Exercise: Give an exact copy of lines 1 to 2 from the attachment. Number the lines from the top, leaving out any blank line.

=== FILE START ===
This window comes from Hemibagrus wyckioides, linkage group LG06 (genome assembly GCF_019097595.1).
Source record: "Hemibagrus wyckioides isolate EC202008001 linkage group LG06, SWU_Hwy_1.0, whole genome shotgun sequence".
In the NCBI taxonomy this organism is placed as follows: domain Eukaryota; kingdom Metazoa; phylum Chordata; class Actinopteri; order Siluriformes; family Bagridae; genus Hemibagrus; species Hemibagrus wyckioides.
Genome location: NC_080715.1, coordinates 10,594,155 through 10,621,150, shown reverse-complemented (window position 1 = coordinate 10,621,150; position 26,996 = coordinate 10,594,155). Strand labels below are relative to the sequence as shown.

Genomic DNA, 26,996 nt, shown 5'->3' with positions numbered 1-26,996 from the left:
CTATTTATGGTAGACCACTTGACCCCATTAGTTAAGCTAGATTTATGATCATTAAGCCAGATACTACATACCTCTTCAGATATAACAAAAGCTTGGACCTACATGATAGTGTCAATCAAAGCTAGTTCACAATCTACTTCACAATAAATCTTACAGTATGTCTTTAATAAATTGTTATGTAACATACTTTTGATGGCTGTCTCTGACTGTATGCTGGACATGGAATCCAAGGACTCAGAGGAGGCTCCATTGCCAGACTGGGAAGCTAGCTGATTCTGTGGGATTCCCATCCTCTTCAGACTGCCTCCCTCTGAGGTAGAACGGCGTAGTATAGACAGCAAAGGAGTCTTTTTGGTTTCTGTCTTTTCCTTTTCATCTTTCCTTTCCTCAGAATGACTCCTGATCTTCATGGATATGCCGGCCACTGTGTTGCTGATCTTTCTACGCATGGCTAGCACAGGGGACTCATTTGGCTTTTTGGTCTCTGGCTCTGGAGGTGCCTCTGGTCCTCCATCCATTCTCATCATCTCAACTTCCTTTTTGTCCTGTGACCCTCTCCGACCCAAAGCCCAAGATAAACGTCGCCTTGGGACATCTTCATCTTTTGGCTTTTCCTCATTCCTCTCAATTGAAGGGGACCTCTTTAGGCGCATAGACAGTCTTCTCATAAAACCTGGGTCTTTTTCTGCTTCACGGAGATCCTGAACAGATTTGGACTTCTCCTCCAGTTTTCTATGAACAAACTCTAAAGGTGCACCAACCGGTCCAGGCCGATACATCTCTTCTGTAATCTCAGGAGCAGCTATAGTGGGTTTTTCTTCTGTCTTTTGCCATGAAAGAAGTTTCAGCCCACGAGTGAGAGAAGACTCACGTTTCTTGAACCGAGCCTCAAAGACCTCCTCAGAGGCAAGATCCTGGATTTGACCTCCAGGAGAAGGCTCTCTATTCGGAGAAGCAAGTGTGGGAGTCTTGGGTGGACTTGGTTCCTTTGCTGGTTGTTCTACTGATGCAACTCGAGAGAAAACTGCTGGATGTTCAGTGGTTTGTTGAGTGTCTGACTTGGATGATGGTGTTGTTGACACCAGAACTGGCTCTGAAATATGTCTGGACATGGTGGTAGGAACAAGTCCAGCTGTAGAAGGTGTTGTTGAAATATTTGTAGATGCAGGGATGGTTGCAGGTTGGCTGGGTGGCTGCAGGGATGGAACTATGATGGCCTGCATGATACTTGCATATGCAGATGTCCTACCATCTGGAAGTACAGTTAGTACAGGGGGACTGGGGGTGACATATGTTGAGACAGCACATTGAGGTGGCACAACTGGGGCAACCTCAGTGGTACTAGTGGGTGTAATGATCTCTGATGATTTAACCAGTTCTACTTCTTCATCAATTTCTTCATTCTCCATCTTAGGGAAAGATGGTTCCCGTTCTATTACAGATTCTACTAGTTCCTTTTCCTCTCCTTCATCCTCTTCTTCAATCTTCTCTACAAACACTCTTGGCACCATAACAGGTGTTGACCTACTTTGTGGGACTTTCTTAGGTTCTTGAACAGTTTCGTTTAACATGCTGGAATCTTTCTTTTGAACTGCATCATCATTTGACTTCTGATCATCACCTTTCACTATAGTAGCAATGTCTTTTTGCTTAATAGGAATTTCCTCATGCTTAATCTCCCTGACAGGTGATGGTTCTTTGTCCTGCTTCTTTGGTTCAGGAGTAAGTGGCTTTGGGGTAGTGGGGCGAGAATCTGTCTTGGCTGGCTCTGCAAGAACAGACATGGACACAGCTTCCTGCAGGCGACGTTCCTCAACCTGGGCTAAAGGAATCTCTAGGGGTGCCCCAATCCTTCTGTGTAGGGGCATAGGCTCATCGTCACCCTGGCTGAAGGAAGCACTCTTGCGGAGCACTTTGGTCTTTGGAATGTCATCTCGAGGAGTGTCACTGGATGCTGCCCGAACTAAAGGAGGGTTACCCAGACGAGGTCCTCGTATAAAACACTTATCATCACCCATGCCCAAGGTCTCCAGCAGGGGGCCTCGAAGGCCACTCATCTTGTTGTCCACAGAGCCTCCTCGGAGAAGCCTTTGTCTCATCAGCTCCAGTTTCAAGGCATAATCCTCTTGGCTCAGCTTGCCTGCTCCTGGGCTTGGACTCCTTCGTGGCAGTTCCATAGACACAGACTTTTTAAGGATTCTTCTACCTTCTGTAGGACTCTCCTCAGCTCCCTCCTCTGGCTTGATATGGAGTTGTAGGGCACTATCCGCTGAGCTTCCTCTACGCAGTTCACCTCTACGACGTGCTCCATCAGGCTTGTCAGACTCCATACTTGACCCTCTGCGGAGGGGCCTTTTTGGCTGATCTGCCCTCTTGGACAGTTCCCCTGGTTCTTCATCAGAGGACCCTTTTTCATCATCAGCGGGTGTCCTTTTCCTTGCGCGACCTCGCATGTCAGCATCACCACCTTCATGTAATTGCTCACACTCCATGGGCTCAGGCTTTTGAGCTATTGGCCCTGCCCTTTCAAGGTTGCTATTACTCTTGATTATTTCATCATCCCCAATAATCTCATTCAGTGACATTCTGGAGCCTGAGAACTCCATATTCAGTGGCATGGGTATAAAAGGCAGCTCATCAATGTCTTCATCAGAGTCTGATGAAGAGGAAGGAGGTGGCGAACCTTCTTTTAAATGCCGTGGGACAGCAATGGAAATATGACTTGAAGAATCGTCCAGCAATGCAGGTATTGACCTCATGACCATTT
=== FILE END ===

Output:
This window comes from Hemibagrus wyckioides, linkage group LG06 (genome assembly GCF_019097595.1).
Source record: "Hemibagrus wyckioides isolate EC202008001 linkage group LG06, SWU_Hwy_1.0, whole genome shotgun sequence".